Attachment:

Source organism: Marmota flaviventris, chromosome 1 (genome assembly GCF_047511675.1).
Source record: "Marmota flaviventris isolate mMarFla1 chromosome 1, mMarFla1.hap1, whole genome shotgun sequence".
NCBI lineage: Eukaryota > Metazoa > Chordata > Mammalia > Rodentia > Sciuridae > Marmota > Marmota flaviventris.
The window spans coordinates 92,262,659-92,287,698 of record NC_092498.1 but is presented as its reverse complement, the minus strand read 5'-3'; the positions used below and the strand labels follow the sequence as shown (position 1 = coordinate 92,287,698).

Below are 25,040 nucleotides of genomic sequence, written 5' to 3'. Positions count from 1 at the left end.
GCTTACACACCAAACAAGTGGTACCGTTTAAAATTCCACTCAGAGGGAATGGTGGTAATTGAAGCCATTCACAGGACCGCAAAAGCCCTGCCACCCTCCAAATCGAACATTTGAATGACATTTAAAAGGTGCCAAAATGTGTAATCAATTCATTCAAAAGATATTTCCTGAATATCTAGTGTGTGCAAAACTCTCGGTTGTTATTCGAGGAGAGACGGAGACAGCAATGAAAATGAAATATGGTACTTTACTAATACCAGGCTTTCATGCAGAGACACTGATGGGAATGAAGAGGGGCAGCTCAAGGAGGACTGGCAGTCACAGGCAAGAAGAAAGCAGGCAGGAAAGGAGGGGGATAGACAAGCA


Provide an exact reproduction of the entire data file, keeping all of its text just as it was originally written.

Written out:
Source organism: Marmota flaviventris, chromosome 1 (genome assembly GCF_047511675.1).
Source record: "Marmota flaviventris isolate mMarFla1 chromosome 1, mMarFla1.hap1, whole genome shotgun sequence".
NCBI lineage: Eukaryota > Metazoa > Chordata > Mammalia > Rodentia > Sciuridae > Marmota > Marmota flaviventris.
The window spans coordinates 92,262,659-92,287,698 of record NC_092498.1 but is presented as its reverse complement, the minus strand read 5'-3'; the positions used below and the strand labels follow the sequence as shown (position 1 = coordinate 92,287,698).

Below are 25,040 nucleotides of genomic sequence, written 5' to 3'. Positions count from 1 at the left end.
GCTTACACACCAAACAAGTGGTACCGTTTAAAATTCCACTCAGAGGGAATGGTGGTAATTGAAGCCATTCACAGGACCGCAAAAGCCCTGCCACCCTCCAAATCGAACATTTGAATGACATTTAAAAGGTGCCAAAATGTGTAATCAATTCATTCAAAAGATATTTCCTGAATATCTAGTGTGTGCAAAACTCTCGGTTGTTATTCGAGGAGAGACGGAGACAGCAATGAAAATGAAATATGGTACTTTACTAATACCAGGCTTTCATGCAGAGACACTGATGGGAATGAAGAGGGGCAGCTCAAGGAGGACTGGCAGTCACAGGCAAGAAGAAAGCAGGCAGGAAAGGAGGGGGATAGACAAGCA